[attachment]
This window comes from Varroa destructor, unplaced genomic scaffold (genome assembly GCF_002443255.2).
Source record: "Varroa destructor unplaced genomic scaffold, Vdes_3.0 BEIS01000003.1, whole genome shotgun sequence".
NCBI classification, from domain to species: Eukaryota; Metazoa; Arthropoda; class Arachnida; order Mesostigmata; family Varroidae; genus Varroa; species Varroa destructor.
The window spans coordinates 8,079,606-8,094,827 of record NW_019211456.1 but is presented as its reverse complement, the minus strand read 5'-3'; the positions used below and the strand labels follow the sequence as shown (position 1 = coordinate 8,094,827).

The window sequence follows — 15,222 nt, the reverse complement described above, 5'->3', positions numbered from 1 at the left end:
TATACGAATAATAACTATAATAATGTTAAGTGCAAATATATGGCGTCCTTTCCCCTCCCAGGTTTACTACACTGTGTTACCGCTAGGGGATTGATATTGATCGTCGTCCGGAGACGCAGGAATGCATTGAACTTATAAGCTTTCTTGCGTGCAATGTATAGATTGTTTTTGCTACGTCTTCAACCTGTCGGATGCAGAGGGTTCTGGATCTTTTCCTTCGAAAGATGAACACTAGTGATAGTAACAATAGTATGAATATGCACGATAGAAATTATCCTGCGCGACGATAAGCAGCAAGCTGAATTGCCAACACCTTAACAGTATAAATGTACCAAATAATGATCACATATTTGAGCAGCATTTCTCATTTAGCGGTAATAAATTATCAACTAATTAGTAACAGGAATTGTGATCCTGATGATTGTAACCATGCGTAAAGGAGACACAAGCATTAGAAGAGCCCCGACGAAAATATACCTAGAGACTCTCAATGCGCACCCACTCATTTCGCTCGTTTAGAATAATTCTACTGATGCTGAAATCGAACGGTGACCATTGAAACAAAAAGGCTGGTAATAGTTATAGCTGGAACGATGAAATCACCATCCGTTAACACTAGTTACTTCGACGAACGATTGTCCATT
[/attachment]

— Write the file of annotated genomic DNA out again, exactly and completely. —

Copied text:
This window comes from Varroa destructor, unplaced genomic scaffold (genome assembly GCF_002443255.2).
Source record: "Varroa destructor unplaced genomic scaffold, Vdes_3.0 BEIS01000003.1, whole genome shotgun sequence".
NCBI classification, from domain to species: Eukaryota; Metazoa; Arthropoda; class Arachnida; order Mesostigmata; family Varroidae; genus Varroa; species Varroa destructor.
The window spans coordinates 8,079,606-8,094,827 of record NW_019211456.1 but is presented as its reverse complement, the minus strand read 5'-3'; the positions used below and the strand labels follow the sequence as shown (position 1 = coordinate 8,094,827).

The window sequence follows — 15,222 nt, the reverse complement described above, 5'->3', positions numbered from 1 at the left end:
TATACGAATAATAACTATAATAATGTTAAGTGCAAATATATGGCGTCCTTTCCCCTCCCAGGTTTACTACACTGTGTTACCGCTAGGGGATTGATATTGATCGTCGTCCGGAGACGCAGGAATGCATTGAACTTATAAGCTTTCTTGCGTGCAATGTATAGATTGTTTTTGCTACGTCTTCAACCTGTCGGATGCAGAGGGTTCTGGATCTTTTCCTTCGAAAGATGAACACTAGTGATAGTAACAATAGTATGAATATGCACGATAGAAATTATCCTGCGCGACGATAAGCAGCAAGCTGAATTGCCAACACCTTAACAGTATAAATGTACCAAATAATGATCACATATTTGAGCAGCATTTCTCATTTAGCGGTAATAAATTATCAACTAATTAGTAACAGGAATTGTGATCCTGATGATTGTAACCATGCGTAAAGGAGACACAAGCATTAGAAGAGCCCCGACGAAAATATACCTAGAGACTCTCAATGCGCACCCACTCATTTCGCTCGTTTAGAATAATTCTACTGATGCTGAAATCGAACGGTGACCATTGAAACAAAAAGGCTGGTAATAGTTATAGCTGGAACGATGAAATCACCATCCGTTAACACTAGTTACTTCGACGAACGATTGTCCATT